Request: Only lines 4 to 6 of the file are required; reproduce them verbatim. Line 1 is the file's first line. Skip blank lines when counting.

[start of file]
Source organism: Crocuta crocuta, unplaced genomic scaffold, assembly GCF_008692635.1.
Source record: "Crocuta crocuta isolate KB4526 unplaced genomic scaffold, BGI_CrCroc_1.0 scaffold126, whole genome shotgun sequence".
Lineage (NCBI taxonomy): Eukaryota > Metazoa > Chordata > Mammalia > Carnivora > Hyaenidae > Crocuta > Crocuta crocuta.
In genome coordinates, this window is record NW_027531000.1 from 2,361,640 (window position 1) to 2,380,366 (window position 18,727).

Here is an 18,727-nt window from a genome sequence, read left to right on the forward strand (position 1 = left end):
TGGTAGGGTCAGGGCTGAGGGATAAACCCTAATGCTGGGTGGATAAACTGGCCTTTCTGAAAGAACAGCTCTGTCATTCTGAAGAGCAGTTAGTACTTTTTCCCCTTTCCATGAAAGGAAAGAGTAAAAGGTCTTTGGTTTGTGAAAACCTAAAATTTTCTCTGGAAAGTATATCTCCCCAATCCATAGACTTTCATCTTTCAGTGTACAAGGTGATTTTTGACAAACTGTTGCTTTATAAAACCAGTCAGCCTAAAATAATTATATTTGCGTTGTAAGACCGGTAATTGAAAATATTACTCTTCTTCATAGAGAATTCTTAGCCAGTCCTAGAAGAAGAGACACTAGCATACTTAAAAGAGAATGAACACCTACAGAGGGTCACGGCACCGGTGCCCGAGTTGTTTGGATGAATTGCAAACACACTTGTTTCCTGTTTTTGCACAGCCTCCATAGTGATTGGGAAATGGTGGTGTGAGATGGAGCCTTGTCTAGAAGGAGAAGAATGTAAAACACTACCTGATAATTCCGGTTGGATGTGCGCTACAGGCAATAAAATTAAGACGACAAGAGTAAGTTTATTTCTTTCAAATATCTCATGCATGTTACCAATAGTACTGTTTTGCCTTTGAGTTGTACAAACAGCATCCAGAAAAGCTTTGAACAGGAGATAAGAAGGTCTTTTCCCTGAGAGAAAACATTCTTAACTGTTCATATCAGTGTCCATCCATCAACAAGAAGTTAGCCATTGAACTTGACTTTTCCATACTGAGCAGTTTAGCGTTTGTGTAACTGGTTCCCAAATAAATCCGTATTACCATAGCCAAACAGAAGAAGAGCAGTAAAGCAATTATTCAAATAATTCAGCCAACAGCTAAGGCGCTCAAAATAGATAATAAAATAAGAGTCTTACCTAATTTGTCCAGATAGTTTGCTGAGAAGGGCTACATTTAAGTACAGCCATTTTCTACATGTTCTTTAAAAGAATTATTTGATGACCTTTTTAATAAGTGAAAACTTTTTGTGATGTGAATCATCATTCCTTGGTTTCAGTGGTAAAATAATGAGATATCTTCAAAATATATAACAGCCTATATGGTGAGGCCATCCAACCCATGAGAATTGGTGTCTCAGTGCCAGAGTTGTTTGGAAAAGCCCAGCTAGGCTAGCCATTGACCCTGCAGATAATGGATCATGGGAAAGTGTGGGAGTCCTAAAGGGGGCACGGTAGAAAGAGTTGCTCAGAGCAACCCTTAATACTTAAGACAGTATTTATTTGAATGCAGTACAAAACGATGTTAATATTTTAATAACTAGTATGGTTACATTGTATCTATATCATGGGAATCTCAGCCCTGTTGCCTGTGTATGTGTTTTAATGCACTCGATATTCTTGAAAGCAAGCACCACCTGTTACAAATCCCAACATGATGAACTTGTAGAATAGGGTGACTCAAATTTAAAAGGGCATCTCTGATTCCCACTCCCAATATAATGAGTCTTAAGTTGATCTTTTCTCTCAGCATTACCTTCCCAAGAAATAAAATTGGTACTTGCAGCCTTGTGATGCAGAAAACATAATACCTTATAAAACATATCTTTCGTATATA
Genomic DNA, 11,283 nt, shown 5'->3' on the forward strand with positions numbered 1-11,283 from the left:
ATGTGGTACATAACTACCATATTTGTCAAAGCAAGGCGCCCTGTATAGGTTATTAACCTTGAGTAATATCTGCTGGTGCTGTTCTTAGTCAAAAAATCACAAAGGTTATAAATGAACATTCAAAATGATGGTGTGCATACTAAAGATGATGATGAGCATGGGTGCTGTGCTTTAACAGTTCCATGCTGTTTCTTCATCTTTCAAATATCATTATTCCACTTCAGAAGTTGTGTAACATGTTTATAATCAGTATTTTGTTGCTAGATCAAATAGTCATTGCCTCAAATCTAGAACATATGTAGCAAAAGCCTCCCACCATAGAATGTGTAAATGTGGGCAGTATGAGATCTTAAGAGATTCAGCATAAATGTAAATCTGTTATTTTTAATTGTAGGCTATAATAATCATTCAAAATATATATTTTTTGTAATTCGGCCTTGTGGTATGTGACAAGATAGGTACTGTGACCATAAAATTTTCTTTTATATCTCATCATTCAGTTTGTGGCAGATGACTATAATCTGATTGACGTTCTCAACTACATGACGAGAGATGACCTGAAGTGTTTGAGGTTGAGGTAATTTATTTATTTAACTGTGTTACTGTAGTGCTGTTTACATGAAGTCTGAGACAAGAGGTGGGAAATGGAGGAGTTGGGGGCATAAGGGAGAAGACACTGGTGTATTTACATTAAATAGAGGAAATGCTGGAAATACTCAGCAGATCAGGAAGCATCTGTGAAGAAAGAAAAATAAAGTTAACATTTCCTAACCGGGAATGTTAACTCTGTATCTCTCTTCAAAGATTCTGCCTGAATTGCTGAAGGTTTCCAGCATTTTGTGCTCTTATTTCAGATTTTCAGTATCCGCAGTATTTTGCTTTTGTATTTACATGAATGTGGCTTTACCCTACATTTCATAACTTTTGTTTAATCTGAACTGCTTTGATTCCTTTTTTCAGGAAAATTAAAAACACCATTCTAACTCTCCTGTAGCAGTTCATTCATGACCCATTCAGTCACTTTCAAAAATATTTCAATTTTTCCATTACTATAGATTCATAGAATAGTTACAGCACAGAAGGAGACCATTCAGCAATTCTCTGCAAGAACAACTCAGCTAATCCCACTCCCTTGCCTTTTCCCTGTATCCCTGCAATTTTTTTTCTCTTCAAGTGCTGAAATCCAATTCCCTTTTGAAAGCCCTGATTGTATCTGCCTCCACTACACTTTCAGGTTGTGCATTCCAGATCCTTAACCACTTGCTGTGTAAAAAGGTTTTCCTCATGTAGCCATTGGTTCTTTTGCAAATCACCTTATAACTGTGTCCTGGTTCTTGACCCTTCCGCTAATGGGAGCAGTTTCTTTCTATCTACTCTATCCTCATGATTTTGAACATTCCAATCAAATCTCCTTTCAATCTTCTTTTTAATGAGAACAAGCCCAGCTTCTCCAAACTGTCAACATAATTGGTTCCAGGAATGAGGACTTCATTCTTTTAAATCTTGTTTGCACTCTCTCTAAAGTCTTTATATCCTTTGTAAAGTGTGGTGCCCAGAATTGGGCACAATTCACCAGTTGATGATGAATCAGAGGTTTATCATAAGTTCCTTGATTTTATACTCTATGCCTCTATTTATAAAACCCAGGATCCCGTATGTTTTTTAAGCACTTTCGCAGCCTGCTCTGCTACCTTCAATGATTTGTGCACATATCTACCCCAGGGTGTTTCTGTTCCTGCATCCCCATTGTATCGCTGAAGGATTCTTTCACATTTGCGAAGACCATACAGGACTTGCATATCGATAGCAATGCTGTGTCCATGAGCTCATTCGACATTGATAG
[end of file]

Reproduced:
In genome coordinates, this window is record NW_027531000.1 from 2,361,640 (window position 1) to 2,380,366 (window position 18,727).

Here is an 18,727-nt window from a genome sequence, read left to right on the forward strand (position 1 = left end):
TGGTAGGGTCAGGGCTGAGGGATAAACCCTAATGCTGGGTGGATAAACTGGCCTTTCTGAAAGAACAGCTCTGTCATTCTGAAGAGCAGTTAGTACTTTTTCCCCTTTCCATGAAAGGAAAGAGTAAAAGGTCTTTGGTTTGTGAAAACCTAAAATTTTCTCTGGAAAGTATATCTCCCCAATCCATAGACTTTCATCTTTCAGTGTACAAGGTGATTTTTGACAAACTGTTGCTTTATAAAACCAGTCAGCCTAAAATAATTATATTTGCGTTGTAAGACCGGTAATTGAAAATATTACTCTTCTTCATAGAGAATTCTTAGCCAGTCCTAGAAGAAGAGACACTAGCATACTTAAAAGAGAATGAACACCTACAGAGGGTCACGGCACCGGTGCCCGAGTTGTTTGGATGAATTGCAAACACACTTGTTTCCTGTTTTTGCACAGCCTCCATAGTGATTGGGAAATGGTGGTGTGAGATGGAGCCTTGTCTAGAAGGAGAAGAATGTAAAACACTACCTGATAATTCCGGTTGGATGTGCGCTACAGGCAATAAAATTAAGACGACAAGAGTAAGTTTATTTCTTTCAAATATCTCATGCATGTTACCAATAGTACTGTTTTGCCTTTGAGTTGTACAAACAGCATCCAGAAAAGCTTTGAACAGGAGATAAGAAGGTCTTTTCCCTGAGAGAAAACATTCTTAACTGTTCATATCAGTGTCCATCCATCAACAAGAAGTTAGCCATTGAACTTGACTTTTCCATACTGAGCAGTTTAGCGTTTGTGTAACTGGTTCCCAAATAAATCCGTATTACCATAGCCAAACAGAAGAAGAGCAGTAAAGCAATTATTCAAATAATTCAGCCAACAGCTAAGGCGCTCAAAATAGATAATAAAATAAGAGTCTTACCTAATTTGTCCAGATAGTTTGCTGAGAAGGGCTACATTTAAGTACAGCCATTTTCTACATGTTCTTTAAAAGAATTATTTGATGACCTTTTTAATAAGTGAAAACTTTTTGTGATGTGAATCATCATTCCTTGGTTTCAGTGGTAAAATAATGAGATATCTTCAAAATATATAACAGCCTATATGGTGAGGCCATCCAACCCATGAGAATTGGTGTCTCAGTGCCAGAGTTGTTTGGAAAAGCCCAGCTAGGCTAGCCATTGACCCTGCAGATAATGGATCATGGGAAAGTGTGGGAGTCCTAAAGGGGGCACGGTAGAAAGAGTTGCTCAGAGCAACCCTTAATACTTAAGACAGTATTTATTTGAATGCAGTACAAAACGATGTTAATATTTTAATAACTAGTATGGTTACATTGTATCTATATCATGGGAATCTCAGCCCTGTTGCCTGTGTATGTGTTTTAATGCACTCGATATTCTTGAAAGCAAGCACCACCTGTTACAAATCCCAACATGATGAACTTGTAGAATAGGGTGACTCAAATTTAAAAGGGCATCTCTGATTCCCACTCCCAATATAATGAGTCTTAAGTTGATCTTTTCTCTCAGCATTACCTTCCCAAGAAATAAAATTGGTACTTGCAGCCTTGTGATGCAGAAAACATAATACCTTATAAAACATATCTTTCGTATATA